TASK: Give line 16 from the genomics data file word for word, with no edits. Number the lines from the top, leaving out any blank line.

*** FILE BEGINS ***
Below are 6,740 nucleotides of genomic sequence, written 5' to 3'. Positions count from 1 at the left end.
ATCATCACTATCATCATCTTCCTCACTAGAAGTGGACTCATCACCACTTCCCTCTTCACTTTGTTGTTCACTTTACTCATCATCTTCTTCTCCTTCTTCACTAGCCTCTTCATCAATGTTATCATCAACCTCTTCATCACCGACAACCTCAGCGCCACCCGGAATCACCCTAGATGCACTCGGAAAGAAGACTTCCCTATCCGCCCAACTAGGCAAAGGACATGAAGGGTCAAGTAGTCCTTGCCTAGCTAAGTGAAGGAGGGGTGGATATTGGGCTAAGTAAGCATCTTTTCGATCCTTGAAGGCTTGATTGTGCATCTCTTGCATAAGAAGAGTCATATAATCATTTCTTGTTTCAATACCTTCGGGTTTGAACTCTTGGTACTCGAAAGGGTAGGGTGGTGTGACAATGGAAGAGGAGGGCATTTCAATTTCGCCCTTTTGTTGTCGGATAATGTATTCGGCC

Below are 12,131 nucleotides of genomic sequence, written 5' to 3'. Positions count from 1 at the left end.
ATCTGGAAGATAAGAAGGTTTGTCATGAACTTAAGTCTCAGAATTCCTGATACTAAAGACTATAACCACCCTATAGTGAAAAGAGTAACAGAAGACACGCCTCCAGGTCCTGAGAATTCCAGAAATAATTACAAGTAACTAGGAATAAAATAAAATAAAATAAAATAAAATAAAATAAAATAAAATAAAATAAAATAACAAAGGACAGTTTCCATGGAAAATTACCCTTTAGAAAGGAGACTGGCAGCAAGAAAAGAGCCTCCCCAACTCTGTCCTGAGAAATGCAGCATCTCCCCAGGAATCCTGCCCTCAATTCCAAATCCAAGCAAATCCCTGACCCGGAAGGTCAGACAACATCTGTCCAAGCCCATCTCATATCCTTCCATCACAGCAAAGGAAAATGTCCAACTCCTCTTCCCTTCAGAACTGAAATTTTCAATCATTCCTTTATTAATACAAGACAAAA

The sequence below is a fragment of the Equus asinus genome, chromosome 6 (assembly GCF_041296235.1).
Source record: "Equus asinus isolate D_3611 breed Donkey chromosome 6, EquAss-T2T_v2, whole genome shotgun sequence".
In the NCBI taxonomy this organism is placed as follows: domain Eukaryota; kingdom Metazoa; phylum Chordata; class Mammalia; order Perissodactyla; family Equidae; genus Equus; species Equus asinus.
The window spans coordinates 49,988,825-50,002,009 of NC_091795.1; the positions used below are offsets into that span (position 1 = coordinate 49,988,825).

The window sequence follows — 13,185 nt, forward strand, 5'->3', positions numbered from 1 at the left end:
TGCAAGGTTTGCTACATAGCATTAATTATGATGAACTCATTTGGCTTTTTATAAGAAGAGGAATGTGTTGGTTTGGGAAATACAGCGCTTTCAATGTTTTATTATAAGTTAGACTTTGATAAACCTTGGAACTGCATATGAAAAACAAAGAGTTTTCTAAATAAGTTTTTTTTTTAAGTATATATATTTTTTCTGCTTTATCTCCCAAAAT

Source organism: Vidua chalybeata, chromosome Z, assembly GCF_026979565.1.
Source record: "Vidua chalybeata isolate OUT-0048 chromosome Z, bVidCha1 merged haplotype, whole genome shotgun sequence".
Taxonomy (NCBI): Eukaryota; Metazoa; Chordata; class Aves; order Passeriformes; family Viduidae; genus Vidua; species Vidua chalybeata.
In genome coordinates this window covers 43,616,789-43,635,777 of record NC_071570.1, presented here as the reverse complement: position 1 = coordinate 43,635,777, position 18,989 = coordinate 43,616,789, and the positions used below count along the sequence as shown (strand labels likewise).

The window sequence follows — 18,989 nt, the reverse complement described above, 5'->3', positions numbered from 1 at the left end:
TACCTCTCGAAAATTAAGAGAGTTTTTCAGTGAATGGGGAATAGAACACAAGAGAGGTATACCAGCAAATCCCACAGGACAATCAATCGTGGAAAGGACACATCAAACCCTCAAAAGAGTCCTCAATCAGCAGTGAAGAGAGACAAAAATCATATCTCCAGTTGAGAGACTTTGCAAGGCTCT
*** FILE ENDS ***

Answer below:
TACCTCTCGAAAATTAAGAGAGTTTTTCAGTGAATGGGGAATAGAACACAAGAGAGGTATACCAGCAAATCCCACAGGACAATCAATCGTGGAAAGGACACATCAAACCCTCAAAAGAGTCCTCAATCAGCAGTGAAGAGAGACAAAAATCATATCTCCAGTTGAGAGACTTTGCAAGGCTCT